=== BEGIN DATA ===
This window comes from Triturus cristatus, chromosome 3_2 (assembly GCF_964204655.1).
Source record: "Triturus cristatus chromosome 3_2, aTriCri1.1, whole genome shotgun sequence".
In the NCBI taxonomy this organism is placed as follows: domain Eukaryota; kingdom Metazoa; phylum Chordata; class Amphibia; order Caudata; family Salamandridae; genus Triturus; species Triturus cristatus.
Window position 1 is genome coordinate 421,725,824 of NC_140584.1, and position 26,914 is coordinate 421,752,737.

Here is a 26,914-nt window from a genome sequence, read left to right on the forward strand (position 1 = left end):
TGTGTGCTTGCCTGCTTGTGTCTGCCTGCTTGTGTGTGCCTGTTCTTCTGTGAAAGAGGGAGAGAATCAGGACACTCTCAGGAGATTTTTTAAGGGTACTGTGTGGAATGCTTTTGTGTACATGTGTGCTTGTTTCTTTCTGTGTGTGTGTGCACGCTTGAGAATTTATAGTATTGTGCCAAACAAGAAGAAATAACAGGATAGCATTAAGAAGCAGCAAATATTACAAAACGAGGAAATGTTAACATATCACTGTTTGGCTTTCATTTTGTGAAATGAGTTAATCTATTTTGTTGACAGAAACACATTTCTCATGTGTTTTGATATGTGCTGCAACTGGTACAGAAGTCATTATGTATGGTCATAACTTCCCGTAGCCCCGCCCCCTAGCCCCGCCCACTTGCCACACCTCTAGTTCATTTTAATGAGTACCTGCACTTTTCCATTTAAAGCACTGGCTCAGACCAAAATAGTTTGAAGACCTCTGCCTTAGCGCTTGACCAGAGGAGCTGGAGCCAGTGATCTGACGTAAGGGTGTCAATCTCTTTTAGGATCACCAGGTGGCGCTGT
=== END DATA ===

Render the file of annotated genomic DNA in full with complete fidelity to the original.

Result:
This window comes from Triturus cristatus, chromosome 3_2 (assembly GCF_964204655.1).
Source record: "Triturus cristatus chromosome 3_2, aTriCri1.1, whole genome shotgun sequence".
In the NCBI taxonomy this organism is placed as follows: domain Eukaryota; kingdom Metazoa; phylum Chordata; class Amphibia; order Caudata; family Salamandridae; genus Triturus; species Triturus cristatus.
Window position 1 is genome coordinate 421,725,824 of NC_140584.1, and position 26,914 is coordinate 421,752,737.

Here is a 26,914-nt window from a genome sequence, read left to right on the forward strand (position 1 = left end):
TGTGTGCTTGCCTGCTTGTGTCTGCCTGCTTGTGTGTGCCTGTTCTTCTGTGAAAGAGGGAGAGAATCAGGACACTCTCAGGAGATTTTTTAAGGGTACTGTGTGGAATGCTTTTGTGTACATGTGTGCTTGTTTCTTTCTGTGTGTGTGTGCACGCTTGAGAATTTATAGTATTGTGCCAAACAAGAAGAAATAACAGGATAGCATTAAGAAGCAGCAAATATTACAAAACGAGGAAATGTTAACATATCACTGTTTGGCTTTCATTTTGTGAAATGAGTTAATCTATTTTGTTGACAGAAACACATTTCTCATGTGTTTTGATATGTGCTGCAACTGGTACAGAAGTCATTATGTATGGTCATAACTTCCCGTAGCCCCGCCCCCTAGCCCCGCCCACTTGCCACACCTCTAGTTCATTTTAATGAGTACCTGCACTTTTCCATTTAAAGCACTGGCTCAGACCAAAATAGTTTGAAGACCTCTGCCTTAGCGCTTGACCAGAGGAGCTGGAGCCAGTGATCTGACGTAAGGGTGTCAATCTCTTTTAGGATCACCAGGTGGCGCTGT